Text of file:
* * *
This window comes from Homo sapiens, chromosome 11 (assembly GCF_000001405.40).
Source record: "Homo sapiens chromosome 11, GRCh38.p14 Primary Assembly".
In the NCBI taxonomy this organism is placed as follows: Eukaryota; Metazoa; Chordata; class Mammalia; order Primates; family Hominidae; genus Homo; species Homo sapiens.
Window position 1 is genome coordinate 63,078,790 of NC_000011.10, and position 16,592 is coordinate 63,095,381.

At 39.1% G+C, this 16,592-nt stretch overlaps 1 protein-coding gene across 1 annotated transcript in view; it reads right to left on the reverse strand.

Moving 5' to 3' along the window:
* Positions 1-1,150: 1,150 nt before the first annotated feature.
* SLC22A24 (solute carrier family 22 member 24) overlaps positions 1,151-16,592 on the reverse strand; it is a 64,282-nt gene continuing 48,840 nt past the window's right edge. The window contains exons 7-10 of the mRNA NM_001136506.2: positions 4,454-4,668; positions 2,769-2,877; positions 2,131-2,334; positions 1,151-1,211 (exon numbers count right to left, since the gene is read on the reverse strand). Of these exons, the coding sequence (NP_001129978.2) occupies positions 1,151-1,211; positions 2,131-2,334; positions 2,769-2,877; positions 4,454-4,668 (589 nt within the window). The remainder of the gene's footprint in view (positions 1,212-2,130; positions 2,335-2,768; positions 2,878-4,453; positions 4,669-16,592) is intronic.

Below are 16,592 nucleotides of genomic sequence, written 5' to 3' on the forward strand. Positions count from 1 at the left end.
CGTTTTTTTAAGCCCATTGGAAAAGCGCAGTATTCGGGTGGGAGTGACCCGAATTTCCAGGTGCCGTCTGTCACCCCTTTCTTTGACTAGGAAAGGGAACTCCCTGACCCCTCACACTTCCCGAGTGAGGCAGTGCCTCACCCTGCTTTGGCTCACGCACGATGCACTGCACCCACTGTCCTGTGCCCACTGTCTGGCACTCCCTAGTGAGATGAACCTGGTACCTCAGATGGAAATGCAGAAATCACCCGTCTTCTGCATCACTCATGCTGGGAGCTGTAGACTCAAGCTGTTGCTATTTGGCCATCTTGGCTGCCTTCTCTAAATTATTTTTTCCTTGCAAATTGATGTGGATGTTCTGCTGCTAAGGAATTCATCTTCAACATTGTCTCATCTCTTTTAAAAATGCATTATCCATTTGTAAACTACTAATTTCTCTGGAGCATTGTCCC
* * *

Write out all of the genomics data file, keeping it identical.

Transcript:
This window comes from Homo sapiens, chromosome 11 (assembly GCF_000001405.40).
Source record: "Homo sapiens chromosome 11, GRCh38.p14 Primary Assembly".
In the NCBI taxonomy this organism is placed as follows: Eukaryota; Metazoa; Chordata; class Mammalia; order Primates; family Hominidae; genus Homo; species Homo sapiens.
Window position 1 is genome coordinate 63,078,790 of NC_000011.10, and position 16,592 is coordinate 63,095,381.

At 39.1% G+C, this 16,592-nt stretch overlaps 1 protein-coding gene across 1 annotated transcript in view; it reads right to left on the reverse strand.

Moving 5' to 3' along the window:
* Positions 1-1,150: 1,150 nt before the first annotated feature.
* SLC22A24 (solute carrier family 22 member 24) overlaps positions 1,151-16,592 on the reverse strand; it is a 64,282-nt gene continuing 48,840 nt past the window's right edge. The window contains exons 7-10 of the mRNA NM_001136506.2: positions 4,454-4,668; positions 2,769-2,877; positions 2,131-2,334; positions 1,151-1,211 (exon numbers count right to left, since the gene is read on the reverse strand). Of these exons, the coding sequence (NP_001129978.2) occupies positions 1,151-1,211; positions 2,131-2,334; positions 2,769-2,877; positions 4,454-4,668 (589 nt within the window). The remainder of the gene's footprint in view (positions 1,212-2,130; positions 2,335-2,768; positions 2,878-4,453; positions 4,669-16,592) is intronic.

Below are 16,592 nucleotides of genomic sequence, written 5' to 3' on the forward strand. Positions count from 1 at the left end.
CGTTTTTTTAAGCCCATTGGAAAAGCGCAGTATTCGGGTGGGAGTGACCCGAATTTCCAGGTGCCGTCTGTCACCCCTTTCTTTGACTAGGAAAGGGAACTCCCTGACCCCTCACACTTCCCGAGTGAGGCAGTGCCTCACCCTGCTTTGGCTCACGCACGATGCACTGCACCCACTGTCCTGTGCCCACTGTCTGGCACTCCCTAGTGAGATGAACCTGGTACCTCAGATGGAAATGCAGAAATCACCCGTCTTCTGCATCACTCATGCTGGGAGCTGTAGACTCAAGCTGTTGCTATTTGGCCATCTTGGCTGCCTTCTCTAAATTATTTTTTCCTTGCAAATTGATGTGGATGTTCTGCTGCTAAGGAATTCATCTTCAACATTGTCTCATCTCTTTTAAAAATGCATTATCCATTTGTAAACTACTAATTTCTCTGGAGCATTGTCCC